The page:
How to submit its records, convince others to accept his proposals, Here are some simple rules for selling your ideas more effectively.

A manager must often prepare arguments to plead for what to do. He must persuade others to adhere to its views and to follow its recommendations. For this, it must have a clear idea of ​​what he wants and show that it has confidence in him. However, the effectiveness of a presentation depends primarily on the care with which it was prepared.

The preparation

It is critical to properly prepare. You must not only think about everything you want to do and reasons for this but that will be the reactions of others. It is only from there that you can decide how to present your arguments: emphasizing the benefits without underestimating the costs and anticipating objections. You have to think about questions that your audience may ask and answer in advance? or at least have your answers prepared. Questions most likely are the following.



# What is the proposal?
# What are the benefits?
# What will it cost?
# What are the facts, figures, forecasts and assumptions that lie behind it?
# What are the alternatives?


# Why should we change our current approach?
# Why this proposal or solution is it better than the alternatives?


# How will the change take place?
# How will we overcome barriers?
# How Have alternatives been considered?
# How did this change going to affect me?


# Who will be affected by this change and what are the reactions?
# Who is likely to be strongly for or against the change, and why?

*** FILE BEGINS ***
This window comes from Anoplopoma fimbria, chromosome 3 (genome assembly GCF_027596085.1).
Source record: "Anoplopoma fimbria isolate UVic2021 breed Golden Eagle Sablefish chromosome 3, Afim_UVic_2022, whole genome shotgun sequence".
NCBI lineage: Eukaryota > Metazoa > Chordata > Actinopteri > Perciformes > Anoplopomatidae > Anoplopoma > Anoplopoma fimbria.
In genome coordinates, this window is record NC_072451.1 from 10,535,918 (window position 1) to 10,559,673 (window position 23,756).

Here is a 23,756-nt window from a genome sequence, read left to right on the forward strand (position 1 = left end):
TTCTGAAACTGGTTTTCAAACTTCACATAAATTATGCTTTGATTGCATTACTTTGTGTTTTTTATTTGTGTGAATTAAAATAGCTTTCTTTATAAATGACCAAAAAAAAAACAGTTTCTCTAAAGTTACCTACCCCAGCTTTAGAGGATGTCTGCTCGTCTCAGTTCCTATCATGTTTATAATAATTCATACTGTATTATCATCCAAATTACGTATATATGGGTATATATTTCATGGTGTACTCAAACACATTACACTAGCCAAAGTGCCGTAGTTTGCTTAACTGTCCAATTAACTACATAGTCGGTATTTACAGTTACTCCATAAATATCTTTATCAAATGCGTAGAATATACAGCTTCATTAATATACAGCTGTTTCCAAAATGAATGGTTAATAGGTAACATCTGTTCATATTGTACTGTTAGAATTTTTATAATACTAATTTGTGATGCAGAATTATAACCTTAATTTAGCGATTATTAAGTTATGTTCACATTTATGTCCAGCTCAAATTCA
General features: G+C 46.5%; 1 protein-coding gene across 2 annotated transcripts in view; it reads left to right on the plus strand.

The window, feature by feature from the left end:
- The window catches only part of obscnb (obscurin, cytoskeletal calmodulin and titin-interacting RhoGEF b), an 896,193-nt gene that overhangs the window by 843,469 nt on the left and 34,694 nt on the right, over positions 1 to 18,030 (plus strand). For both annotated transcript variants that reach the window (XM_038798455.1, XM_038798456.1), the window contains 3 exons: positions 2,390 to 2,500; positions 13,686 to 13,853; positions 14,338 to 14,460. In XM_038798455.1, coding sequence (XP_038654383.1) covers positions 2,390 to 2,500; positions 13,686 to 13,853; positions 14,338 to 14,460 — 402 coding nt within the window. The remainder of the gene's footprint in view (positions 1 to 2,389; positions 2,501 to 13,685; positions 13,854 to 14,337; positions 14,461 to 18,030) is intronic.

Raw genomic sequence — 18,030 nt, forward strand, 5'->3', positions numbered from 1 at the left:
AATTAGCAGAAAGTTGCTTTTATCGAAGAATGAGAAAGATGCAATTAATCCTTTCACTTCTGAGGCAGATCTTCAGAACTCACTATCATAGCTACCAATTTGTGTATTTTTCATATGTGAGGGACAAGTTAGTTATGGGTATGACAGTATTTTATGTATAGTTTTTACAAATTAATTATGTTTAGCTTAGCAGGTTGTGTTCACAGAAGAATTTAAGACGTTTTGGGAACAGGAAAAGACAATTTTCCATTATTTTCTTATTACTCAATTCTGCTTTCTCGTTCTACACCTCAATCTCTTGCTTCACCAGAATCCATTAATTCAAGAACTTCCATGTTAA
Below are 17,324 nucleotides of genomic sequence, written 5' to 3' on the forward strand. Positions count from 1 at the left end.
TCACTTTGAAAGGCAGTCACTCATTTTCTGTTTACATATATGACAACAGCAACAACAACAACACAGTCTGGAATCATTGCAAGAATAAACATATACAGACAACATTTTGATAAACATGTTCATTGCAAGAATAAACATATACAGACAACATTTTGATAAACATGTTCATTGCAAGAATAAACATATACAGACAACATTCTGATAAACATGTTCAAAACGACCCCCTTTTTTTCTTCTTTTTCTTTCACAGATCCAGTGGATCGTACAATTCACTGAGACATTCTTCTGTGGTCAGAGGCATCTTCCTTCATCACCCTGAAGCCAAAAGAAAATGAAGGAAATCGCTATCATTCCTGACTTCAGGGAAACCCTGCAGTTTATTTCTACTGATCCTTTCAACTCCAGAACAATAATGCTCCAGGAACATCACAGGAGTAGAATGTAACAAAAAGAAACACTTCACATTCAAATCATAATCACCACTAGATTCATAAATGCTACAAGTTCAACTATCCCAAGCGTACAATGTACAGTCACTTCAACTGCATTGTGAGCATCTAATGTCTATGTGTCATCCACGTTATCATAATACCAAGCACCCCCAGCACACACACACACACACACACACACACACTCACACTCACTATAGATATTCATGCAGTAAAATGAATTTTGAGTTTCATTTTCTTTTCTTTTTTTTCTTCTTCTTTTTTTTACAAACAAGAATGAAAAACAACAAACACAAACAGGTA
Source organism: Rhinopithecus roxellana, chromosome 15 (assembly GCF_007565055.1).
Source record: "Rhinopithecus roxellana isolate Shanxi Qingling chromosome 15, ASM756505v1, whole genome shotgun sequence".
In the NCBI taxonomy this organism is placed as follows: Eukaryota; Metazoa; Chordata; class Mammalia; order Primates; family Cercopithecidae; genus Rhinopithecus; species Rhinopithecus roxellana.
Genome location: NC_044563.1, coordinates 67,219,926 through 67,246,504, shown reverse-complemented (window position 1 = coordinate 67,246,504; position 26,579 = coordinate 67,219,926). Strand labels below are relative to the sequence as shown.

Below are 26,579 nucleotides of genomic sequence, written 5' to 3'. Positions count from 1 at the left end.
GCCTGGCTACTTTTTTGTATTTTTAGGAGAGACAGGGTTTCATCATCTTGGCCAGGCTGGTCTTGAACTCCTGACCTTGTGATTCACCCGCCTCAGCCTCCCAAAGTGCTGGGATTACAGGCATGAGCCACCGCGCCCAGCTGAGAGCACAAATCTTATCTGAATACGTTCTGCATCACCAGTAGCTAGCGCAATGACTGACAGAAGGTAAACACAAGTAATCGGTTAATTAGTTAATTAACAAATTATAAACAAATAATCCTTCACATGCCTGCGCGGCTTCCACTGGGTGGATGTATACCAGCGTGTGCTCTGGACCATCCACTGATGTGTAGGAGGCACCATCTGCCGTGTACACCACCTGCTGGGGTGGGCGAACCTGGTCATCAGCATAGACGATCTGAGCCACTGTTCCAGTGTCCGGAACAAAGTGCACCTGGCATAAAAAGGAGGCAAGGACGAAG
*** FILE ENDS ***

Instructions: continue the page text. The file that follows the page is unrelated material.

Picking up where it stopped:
# Who will implement the proposal?


# When Will it take place?

To prepare your arguments, you have three things to do.

1. Demonstrate that it is based on a thorough analysis of the facts and alternatives have been properly considered before reaching a conclusion. If you have made ​​assumptions, you must prove that they are reasonable in you based on comparative and supportable forecasts, leaving room for the unexpected. Keep in mind the words of Robert Heller (1982): “A proposal has the strength of its weakest assumption. ”

2. State the advantages? for the company and individuals you are trying to convince. Make your case “pink side”. If possible, express benefits in financial terms. Abstract benefits such as customer satisfaction and staff morale are difficult to sell. But do not give figures “fanciful”, that is to say, financial justifications that would not withstand scrutiny.

3. Reveal the costs. Do not try to disguise them in any way whatsoever. And be realistic. If anyone can prove that you have underestimated the costs, your proposal will be nullified. Remember that leaders want to know, in precise terms, what they get for their money. Most are cautious. They do not want and often can not take any chances. It is therefore difficult to defend experiments or pilot projects if the board, committee or individual does not see what are the benefits and costs in the end.